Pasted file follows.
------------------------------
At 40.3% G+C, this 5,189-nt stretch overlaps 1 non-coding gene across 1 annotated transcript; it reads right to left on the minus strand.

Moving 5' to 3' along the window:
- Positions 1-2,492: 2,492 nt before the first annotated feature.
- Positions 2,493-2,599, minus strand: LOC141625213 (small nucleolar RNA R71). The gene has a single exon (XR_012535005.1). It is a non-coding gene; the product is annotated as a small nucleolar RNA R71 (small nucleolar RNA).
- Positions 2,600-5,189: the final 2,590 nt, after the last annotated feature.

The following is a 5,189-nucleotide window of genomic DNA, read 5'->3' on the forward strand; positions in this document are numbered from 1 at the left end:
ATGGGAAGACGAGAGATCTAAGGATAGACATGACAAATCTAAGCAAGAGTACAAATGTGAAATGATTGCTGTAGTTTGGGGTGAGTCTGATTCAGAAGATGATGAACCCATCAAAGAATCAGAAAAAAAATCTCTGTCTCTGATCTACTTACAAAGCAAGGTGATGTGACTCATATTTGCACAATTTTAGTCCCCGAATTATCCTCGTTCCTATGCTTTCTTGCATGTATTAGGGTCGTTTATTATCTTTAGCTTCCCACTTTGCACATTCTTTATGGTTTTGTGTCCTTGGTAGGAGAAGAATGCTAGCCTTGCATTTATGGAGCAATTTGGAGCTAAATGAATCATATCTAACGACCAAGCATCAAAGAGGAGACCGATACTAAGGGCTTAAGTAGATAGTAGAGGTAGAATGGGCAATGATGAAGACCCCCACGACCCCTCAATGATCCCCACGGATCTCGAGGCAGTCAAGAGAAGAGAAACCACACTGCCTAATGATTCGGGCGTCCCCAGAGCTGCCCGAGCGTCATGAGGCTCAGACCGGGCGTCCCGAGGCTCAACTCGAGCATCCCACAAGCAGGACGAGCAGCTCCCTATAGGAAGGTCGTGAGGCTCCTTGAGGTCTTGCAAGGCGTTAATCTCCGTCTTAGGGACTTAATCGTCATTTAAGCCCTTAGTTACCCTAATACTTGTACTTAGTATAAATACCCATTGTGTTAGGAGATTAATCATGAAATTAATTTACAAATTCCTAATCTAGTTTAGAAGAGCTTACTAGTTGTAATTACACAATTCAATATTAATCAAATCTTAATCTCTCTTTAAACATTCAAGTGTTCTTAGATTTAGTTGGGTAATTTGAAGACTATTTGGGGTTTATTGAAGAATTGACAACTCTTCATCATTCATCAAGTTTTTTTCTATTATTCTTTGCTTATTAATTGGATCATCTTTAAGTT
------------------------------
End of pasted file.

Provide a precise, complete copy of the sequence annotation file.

At 40.3% G+C, this 5,189-nt stretch overlaps 1 non-coding gene across 1 annotated transcript; it reads right to left on the minus strand.

Moving 5' to 3' along the window:
- Positions 1-2,492: 2,492 nt before the first annotated feature.
- Positions 2,493-2,599, minus strand: LOC141625213 (small nucleolar RNA R71). The gene has a single exon (XR_012535005.1). It is a non-coding gene; the product is annotated as a small nucleolar RNA R71 (small nucleolar RNA).
- Positions 2,600-5,189: the final 2,590 nt, after the last annotated feature.

The following is a 5,189-nucleotide window of genomic DNA, read 5'->3' on the forward strand; positions in this document are numbered from 1 at the left end:
ATGGGAAGACGAGAGATCTAAGGATAGACATGACAAATCTAAGCAAGAGTACAAATGTGAAATGATTGCTGTAGTTTGGGGTGAGTCTGATTCAGAAGATGATGAACCCATCAAAGAATCAGAAAAAAAATCTCTGTCTCTGATCTACTTACAAAGCAAGGTGATGTGACTCATATTTGCACAATTTTAGTCCCCGAATTATCCTCGTTCCTATGCTTTCTTGCATGTATTAGGGTCGTTTATTATCTTTAGCTTCCCACTTTGCACATTCTTTATGGTTTTGTGTCCTTGGTAGGAGAAGAATGCTAGCCTTGCATTTATGGAGCAATTTGGAGCTAAATGAATCATATCTAACGACCAAGCATCAAAGAGGAGACCGATACTAAGGGCTTAAGTAGATAGTAGAGGTAGAATGGGCAATGATGAAGACCCCCACGACCCCTCAATGATCCCCACGGATCTCGAGGCAGTCAAGAGAAGAGAAACCACACTGCCTAATGATTCGGGCGTCCCCAGAGCTGCCCGAGCGTCATGAGGCTCAGACCGGGCGTCCCGAGGCTCAACTCGAGCATCCCACAAGCAGGACGAGCAGCTCCCTATAGGAAGGTCGTGAGGCTCCTTGAGGTCTTGCAAGGCGTTAATCTCCGTCTTAGGGACTTAATCGTCATTTAAGCCCTTAGTTACCCTAATACTTGTACTTAGTATAAATACCCATTGTGTTAGGAGATTAATCATGAAATTAATTTACAAATTCCTAATCTAGTTTAGAAGAGCTTACTAGTTGTAATTACACAATTCAATATTAATCAAATCTTAATCTCTCTTTAAACATTCAAGTGTTCTTAGATTTAGTTGGGTAATTTGAAGACTATTTGGGGTTTATTGAAGAATTGACAACTCTTCATCATTCATCAAGTTTTTTTCTATTATTCTTTGCTTATTAATTGGATCATCTTTAAGTT